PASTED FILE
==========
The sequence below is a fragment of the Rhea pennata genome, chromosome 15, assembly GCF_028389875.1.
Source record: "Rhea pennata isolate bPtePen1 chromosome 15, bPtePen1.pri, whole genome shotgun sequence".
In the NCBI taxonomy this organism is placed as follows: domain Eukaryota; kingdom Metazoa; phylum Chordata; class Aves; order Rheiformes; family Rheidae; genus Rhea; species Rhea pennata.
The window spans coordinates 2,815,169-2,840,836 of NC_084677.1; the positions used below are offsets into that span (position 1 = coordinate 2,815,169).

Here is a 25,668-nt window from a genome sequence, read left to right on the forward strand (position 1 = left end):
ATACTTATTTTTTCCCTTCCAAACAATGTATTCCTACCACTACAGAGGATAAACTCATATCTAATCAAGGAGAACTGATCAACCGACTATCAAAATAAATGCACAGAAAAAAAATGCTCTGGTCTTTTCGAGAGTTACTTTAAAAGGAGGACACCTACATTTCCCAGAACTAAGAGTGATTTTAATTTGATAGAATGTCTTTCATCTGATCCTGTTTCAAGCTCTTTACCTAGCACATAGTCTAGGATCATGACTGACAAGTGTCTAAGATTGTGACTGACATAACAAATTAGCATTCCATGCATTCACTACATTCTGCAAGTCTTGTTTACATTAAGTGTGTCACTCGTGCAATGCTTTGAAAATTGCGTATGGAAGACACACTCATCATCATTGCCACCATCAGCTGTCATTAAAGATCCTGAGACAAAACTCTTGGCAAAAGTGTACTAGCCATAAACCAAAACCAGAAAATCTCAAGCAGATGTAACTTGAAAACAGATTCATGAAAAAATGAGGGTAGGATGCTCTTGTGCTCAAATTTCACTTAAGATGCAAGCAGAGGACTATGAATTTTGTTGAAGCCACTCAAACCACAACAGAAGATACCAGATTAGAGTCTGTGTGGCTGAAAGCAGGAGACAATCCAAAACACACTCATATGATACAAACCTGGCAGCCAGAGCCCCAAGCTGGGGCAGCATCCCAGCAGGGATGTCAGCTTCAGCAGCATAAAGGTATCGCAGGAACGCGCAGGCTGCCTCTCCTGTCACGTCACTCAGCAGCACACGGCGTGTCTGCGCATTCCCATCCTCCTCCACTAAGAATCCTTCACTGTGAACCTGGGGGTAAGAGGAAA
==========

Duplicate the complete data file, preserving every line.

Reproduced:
The sequence below is a fragment of the Rhea pennata genome, chromosome 15, assembly GCF_028389875.1.
Source record: "Rhea pennata isolate bPtePen1 chromosome 15, bPtePen1.pri, whole genome shotgun sequence".
In the NCBI taxonomy this organism is placed as follows: domain Eukaryota; kingdom Metazoa; phylum Chordata; class Aves; order Rheiformes; family Rheidae; genus Rhea; species Rhea pennata.
The window spans coordinates 2,815,169-2,840,836 of NC_084677.1; the positions used below are offsets into that span (position 1 = coordinate 2,815,169).

Here is a 25,668-nt window from a genome sequence, read left to right on the forward strand (position 1 = left end):
ATACTTATTTTTTCCCTTCCAAACAATGTATTCCTACCACTACAGAGGATAAACTCATATCTAATCAAGGAGAACTGATCAACCGACTATCAAAATAAATGCACAGAAAAAAAATGCTCTGGTCTTTTCGAGAGTTACTTTAAAAGGAGGACACCTACATTTCCCAGAACTAAGAGTGATTTTAATTTGATAGAATGTCTTTCATCTGATCCTGTTTCAAGCTCTTTACCTAGCACATAGTCTAGGATCATGACTGACAAGTGTCTAAGATTGTGACTGACATAACAAATTAGCATTCCATGCATTCACTACATTCTGCAAGTCTTGTTTACATTAAGTGTGTCACTCGTGCAATGCTTTGAAAATTGCGTATGGAAGACACACTCATCATCATTGCCACCATCAGCTGTCATTAAAGATCCTGAGACAAAACTCTTGGCAAAAGTGTACTAGCCATAAACCAAAACCAGAAAATCTCAAGCAGATGTAACTTGAAAACAGATTCATGAAAAAATGAGGGTAGGATGCTCTTGTGCTCAAATTTCACTTAAGATGCAAGCAGAGGACTATGAATTTTGTTGAAGCCACTCAAACCACAACAGAAGATACCAGATTAGAGTCTGTGTGGCTGAAAGCAGGAGACAATCCAAAACACACTCATATGATACAAACCTGGCAGCCAGAGCCCCAAGCTGGGGCAGCATCCCAGCAGGGATGTCAGCTTCAGCAGCATAAAGGTATCGCAGGAACGCGCAGGCTGCCTCTCCTGTCACGTCACTCAGCAGCACACGGCGTGTCTGCGCATTCCCATCCTCCTCCACTAAGAATCCTTCACTGTGAACCTGGGGGTAAGAGGAAA